Case Vignette – February 2020


Indolent Infection  Following Serious Orthopaedic Injuries

Bacterial infections continue to give rise to significant difficulties with orthopaedic surgery, whether it be in the emergency setting or at the time of elective operations. The pivotal work of Fleming and Florey bringing penicillin to market in the first two or three decades of the last century made a significant change to the outcome of surgical endeavours. Research and development by the major drug marketing companies has brought a plethora of new and different types of antibiotics into the market.

Unfortunately, our bacterial adversaries are extremely clever in the way they mutate and learn to overcome the obstacles presented by the antibiotics, and thereby thrive in the post-surgical setting. Some of the difficulty is of our own doing. There are practitioners who will use antibiotics unwisely, patients who do not always take a full course, and bacterial whose virulence sets them apart in their ability to develop resistance.

So serious is this problem that as we enter the next decade, it is likely that we will witness infections even in our own community with bacteria expressing resistance to every chemotherapeutic agent at our disposal.

Most infections are obvious. They are accompanied by pain, redness, swelling, an increase in temperature and often a discharge (whether it be serous or pus). Other infections however are vastly more subtle and can remain indolent for weeks, months and even years.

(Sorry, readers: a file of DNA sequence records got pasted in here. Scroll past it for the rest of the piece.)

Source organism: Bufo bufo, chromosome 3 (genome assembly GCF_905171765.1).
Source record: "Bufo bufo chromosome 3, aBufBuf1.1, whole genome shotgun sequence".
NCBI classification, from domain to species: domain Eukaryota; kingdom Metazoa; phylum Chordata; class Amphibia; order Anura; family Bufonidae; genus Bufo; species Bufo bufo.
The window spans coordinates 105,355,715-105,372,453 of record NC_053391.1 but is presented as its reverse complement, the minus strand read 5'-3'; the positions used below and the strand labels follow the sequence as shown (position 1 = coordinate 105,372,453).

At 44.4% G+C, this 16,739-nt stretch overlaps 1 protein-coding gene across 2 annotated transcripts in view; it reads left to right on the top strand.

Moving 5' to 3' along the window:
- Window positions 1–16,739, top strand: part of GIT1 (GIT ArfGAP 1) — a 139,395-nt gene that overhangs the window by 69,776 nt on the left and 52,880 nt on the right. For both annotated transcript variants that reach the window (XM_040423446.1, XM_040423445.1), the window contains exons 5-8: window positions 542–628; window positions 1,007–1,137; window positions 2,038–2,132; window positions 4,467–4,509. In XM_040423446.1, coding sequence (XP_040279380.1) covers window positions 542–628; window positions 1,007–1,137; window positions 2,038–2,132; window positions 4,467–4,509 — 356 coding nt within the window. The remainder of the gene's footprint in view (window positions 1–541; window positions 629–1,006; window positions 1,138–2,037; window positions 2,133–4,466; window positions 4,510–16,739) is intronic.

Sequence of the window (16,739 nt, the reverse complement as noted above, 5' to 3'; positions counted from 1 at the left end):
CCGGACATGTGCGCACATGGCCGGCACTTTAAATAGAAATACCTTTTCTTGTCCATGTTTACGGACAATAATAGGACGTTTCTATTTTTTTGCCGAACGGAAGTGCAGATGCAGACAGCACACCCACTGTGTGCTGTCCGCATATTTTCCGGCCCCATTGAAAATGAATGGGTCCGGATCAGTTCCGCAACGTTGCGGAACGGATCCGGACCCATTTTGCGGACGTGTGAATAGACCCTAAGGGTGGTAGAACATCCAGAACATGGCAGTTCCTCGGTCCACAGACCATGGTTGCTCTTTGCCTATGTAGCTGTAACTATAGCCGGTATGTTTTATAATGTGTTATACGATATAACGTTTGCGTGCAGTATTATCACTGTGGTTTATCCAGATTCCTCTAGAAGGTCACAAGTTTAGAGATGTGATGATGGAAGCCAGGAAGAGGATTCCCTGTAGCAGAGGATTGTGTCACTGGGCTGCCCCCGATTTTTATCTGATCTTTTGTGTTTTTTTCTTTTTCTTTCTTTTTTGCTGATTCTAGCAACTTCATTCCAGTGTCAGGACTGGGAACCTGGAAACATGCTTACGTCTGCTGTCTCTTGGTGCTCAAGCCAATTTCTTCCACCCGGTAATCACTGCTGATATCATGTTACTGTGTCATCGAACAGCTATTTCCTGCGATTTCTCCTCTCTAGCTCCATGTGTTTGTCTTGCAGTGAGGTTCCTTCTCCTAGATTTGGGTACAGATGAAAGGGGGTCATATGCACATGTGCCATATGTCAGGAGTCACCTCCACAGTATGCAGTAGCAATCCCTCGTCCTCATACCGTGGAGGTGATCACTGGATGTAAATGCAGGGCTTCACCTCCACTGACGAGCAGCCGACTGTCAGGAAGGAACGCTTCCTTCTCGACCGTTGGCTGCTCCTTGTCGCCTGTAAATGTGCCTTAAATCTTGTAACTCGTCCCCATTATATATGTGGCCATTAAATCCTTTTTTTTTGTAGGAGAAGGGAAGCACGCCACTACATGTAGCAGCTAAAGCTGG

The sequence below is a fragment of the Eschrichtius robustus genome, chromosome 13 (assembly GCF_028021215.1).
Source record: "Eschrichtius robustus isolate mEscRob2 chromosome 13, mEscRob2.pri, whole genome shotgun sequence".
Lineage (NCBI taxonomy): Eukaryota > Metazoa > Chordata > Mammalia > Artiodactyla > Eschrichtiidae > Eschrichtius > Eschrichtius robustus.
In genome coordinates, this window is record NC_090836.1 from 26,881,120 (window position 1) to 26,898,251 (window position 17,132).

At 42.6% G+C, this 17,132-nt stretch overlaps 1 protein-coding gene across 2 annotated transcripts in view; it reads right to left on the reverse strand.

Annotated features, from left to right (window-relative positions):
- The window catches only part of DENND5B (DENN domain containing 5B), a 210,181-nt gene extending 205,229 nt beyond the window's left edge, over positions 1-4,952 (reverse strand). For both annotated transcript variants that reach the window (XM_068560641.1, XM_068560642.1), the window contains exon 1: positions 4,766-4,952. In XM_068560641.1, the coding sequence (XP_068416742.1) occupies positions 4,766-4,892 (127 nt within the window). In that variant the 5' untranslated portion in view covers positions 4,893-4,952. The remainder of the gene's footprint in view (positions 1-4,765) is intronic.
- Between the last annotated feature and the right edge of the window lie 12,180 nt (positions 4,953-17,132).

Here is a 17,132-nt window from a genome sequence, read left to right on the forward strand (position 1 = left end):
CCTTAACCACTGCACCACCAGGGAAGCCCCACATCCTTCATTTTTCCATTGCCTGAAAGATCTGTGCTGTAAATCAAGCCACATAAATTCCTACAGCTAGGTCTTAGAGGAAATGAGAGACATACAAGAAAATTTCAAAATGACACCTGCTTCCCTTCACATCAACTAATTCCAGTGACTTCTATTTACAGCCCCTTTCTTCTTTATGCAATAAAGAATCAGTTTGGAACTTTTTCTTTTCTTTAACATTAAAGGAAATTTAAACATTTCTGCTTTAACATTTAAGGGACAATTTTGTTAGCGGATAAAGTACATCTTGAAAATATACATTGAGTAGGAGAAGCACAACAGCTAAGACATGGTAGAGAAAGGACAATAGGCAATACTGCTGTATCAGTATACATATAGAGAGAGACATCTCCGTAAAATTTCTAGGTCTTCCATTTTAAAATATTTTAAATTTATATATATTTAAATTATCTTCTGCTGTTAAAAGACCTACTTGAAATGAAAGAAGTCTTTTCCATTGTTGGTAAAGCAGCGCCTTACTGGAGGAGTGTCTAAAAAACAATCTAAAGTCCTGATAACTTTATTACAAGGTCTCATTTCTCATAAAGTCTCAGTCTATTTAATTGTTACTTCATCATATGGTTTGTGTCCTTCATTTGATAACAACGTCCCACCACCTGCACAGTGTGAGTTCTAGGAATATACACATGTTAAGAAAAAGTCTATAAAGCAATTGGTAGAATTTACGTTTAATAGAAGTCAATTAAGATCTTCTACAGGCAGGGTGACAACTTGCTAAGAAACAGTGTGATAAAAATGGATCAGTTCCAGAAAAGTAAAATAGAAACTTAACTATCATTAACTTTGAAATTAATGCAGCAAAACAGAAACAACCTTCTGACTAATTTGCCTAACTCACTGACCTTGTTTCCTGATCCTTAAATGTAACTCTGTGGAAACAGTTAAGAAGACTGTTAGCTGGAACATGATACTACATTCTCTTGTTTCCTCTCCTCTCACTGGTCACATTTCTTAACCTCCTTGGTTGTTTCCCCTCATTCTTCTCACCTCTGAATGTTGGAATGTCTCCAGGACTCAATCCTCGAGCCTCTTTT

For example, it is possible to have an osteomyelitic bacterium that has lay quiescent in sequestrum in a bone for some decades. It is only when that sequestrum or local deposit is disturbed (say at the time of an injury with a fracture or at the time of undergoing a hip or knee replacement) that the bacterium is again released, prodded into action and a spectacular infectious result is witnessed.

Whilst non-operative modalities such as the use of antibiotics are of great importance in fighting infections, it is the scalpel which is the most effective of all tools. Abscesses should be drained, dead and devitalised tissue debrided or removed and vascularisation of the local region maximised.

This has very special medicolegal implications. There is a risk that a patient may be deemed to have achieved the state of Maximal Medical Improvement. The condition could be thought to be both stable and stationary. A claim could therefore be closed prematurely. The recurrence of an indolent infection after claim closure could result in significant morbidity, great financial imposts and even mortality. It is worthwhile ensuring that your medicolegal expert always considers this possibility when formulating a report.